Q&A: Unlock the power of social capital in your organisation
Social capital may be your greatest untapped resource, says Carmen Murray, CEO & founder of Carmen Murray Communications. Here’s what you can do if your business isn't harnessing the power of social capital.
Social capital may be your greatest untapped resource, says Carmen Murray, CEO & founder of Carmen Murray Communications. “Is your business thriving? Are your staff collaborating and maintaining meaningful relationships? If not, your business probably needs a social capital boost. Social capital is key to creating confidence between groups of individuals. It helps organisations operate efficiently. Additionally, it helps businesses increase staff retention.”
Carmen Murray Communications is a data-driven content marketing business that uses tried and tested analytical data intelligence “to conceptualise freakishly effective marketing strategies”. But what exactly is social capital, and what can you do if your business isn’t harnessing the power of social capital?
Define social capital in the organisational context?
While there are many fancy definitions for ‘social capital’, the concept is remarkably simple. Social capital is the value of social networks that link similar people and bring together people who are different based on rules of reciprocity. The more the use of social capital within your business, the bigger the rewards. Before you jump onto Facebook, Twitter or Instagram, it’s important to note that social capital is not the same as social media. However, social media does provide effective routes for generating social capital.
How do you incorporate social capital into your communications mix?
Although CEOs and organisational leaders actively recognise the importance of investing in relationships and trust, many are frequently uncertain as to how to implement the concept of social capital. This is where content strategists play a pivotal role. Because content strategists already possess large internal and external networks; as well as solid communication, relationship-building, and reputation-building skills, they can confidently deploy their social capital-building abilities and act as influential leaders. Experts in content strategy are best positioned to increase their roles in generating and managing social capital, particularly as it pertains to business strategy, because they manage crucial relationships inside organisational networks. Using their multiple chances and skills, content strategist professionals may generate positive outcomes of goodwill and build a reputation of immeasurable value to their clients and organisations. In addition, they can assume a leadership position in discovering new forms and channels for generating social capital, and begin to emphasise the return on investment for their own companies.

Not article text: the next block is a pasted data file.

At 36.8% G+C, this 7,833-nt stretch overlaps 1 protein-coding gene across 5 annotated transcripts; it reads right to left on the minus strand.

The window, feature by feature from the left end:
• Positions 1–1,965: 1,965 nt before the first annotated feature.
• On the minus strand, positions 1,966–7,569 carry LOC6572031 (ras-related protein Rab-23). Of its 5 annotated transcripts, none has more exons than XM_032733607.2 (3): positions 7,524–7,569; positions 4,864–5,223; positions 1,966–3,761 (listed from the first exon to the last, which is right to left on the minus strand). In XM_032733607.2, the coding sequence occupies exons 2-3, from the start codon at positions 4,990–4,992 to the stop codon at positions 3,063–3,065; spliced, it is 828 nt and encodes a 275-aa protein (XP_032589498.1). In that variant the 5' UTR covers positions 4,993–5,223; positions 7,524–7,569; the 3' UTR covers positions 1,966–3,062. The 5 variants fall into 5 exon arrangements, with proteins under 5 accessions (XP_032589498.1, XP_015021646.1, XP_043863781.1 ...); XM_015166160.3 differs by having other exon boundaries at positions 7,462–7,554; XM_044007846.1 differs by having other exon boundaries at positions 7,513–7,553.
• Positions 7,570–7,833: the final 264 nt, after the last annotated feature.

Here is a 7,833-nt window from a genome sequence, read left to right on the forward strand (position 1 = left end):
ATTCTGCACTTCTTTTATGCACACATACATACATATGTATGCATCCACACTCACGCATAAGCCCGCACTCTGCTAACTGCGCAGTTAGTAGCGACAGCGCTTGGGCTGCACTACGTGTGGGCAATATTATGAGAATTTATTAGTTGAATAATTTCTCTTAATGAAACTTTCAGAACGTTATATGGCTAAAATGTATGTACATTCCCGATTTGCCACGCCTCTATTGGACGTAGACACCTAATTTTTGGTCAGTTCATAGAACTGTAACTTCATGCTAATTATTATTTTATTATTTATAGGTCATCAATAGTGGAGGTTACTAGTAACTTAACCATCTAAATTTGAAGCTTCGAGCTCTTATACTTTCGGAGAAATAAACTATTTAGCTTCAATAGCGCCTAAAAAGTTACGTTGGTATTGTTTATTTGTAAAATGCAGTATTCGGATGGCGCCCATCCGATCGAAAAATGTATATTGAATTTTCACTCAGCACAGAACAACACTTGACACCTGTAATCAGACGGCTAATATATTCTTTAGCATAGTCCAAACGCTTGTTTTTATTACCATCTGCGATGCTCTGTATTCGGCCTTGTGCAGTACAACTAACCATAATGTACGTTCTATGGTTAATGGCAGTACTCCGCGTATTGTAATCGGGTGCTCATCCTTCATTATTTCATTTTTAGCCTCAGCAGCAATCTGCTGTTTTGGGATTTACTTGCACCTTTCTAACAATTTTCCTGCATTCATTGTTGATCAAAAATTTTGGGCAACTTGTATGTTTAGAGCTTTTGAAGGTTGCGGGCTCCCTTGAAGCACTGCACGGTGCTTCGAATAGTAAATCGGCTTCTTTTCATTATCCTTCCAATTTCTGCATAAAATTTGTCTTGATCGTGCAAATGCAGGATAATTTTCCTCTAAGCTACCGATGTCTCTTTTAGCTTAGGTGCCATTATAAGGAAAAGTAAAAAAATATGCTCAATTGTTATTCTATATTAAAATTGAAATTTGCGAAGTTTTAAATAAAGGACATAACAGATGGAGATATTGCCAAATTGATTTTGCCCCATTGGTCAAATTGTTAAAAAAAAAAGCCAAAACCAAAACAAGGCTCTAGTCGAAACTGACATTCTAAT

How can social capital help companies function?
You may wonder what the social capital craze has to do with your company’s growth. Consider a corporation where weak links exist between groups of individuals who must collaborate. This makes it challenging to communicate, complete projects on time, and collaborate. Trust, which comes through social connection, is necessary for employees to feel comfortable sharing ideas and raising problems. An essential aspect of corporate social capital is that it is not drained by use. As an organisation grows, it reinforces itself. It will, however, diminish if not utilised. In other words, relationship maintenance promotes social capital. The good news? Social capital can be built.
Main image credit: Supplied.
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